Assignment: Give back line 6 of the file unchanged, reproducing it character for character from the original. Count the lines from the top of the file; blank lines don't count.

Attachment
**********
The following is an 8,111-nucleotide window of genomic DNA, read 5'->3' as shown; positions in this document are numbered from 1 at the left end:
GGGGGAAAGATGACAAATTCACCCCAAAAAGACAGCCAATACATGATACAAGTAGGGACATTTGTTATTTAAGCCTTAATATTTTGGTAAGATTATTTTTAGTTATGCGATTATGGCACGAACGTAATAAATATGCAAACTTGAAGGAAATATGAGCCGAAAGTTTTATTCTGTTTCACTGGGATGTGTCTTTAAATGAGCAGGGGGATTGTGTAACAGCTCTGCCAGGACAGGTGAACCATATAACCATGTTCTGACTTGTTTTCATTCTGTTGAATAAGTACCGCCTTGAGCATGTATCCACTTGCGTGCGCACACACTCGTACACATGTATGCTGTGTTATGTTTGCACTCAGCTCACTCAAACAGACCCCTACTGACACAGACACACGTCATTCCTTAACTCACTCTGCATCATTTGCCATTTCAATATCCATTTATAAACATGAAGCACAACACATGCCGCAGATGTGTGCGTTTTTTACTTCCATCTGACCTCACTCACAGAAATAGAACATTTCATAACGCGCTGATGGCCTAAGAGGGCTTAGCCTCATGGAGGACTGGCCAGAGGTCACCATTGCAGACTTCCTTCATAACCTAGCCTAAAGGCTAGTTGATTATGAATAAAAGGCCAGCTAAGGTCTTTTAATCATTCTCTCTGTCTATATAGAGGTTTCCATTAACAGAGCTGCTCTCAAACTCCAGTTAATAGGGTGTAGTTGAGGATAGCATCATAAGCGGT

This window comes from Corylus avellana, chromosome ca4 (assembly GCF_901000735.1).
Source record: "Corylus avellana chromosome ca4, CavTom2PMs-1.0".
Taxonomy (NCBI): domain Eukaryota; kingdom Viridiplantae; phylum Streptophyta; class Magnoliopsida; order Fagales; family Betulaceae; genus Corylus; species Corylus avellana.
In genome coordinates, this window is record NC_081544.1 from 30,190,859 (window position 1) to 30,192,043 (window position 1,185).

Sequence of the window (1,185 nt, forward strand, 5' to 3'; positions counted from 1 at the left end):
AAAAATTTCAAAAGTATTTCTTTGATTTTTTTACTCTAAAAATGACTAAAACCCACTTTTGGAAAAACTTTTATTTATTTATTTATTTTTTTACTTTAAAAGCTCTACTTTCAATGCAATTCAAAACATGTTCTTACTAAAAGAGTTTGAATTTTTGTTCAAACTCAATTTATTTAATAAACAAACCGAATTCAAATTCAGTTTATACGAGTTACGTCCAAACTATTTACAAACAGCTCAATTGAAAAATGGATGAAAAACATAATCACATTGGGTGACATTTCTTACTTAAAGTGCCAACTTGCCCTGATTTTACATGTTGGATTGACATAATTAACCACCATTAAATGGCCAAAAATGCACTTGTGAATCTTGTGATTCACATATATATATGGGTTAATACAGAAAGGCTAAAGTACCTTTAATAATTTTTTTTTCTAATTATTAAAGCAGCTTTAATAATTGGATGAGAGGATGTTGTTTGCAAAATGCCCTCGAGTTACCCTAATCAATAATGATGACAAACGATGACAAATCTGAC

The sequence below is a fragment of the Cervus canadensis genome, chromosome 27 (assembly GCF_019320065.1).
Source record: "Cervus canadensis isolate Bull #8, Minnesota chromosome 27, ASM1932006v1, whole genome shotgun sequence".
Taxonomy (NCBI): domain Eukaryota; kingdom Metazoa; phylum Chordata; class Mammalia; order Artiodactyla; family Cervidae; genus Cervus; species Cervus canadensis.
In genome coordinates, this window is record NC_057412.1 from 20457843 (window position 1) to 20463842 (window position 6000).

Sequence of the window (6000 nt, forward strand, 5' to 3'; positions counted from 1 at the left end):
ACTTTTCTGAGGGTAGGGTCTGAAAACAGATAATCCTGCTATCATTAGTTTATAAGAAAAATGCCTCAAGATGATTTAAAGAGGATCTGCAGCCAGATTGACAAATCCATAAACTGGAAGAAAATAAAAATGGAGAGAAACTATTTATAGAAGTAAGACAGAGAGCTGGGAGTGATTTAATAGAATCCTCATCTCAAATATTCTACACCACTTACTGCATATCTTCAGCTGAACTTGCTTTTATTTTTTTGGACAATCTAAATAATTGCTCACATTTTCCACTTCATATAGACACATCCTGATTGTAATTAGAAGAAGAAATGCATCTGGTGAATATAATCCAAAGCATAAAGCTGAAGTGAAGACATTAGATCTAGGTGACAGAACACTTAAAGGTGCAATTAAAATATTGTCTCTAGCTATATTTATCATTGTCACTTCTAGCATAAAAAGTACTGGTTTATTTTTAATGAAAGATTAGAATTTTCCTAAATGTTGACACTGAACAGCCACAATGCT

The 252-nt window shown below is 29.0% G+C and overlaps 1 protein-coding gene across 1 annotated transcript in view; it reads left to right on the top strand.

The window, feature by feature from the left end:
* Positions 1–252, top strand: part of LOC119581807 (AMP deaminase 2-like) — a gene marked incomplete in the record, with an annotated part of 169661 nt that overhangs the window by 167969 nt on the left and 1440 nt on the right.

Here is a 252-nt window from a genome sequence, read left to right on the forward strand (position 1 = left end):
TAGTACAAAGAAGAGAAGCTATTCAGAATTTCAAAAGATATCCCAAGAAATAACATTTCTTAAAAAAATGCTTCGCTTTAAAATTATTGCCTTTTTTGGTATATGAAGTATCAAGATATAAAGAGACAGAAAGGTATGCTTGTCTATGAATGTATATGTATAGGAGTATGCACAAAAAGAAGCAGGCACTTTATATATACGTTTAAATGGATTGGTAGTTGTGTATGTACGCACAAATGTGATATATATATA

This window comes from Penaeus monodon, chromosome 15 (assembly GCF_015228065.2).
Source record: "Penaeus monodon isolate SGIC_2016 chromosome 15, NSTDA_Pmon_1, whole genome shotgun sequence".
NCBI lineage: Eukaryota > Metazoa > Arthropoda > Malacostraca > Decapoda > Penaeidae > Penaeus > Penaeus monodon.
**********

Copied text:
In genome coordinates, this window is record NC_081544.1 from 30,190,859 (window position 1) to 30,192,043 (window position 1,185).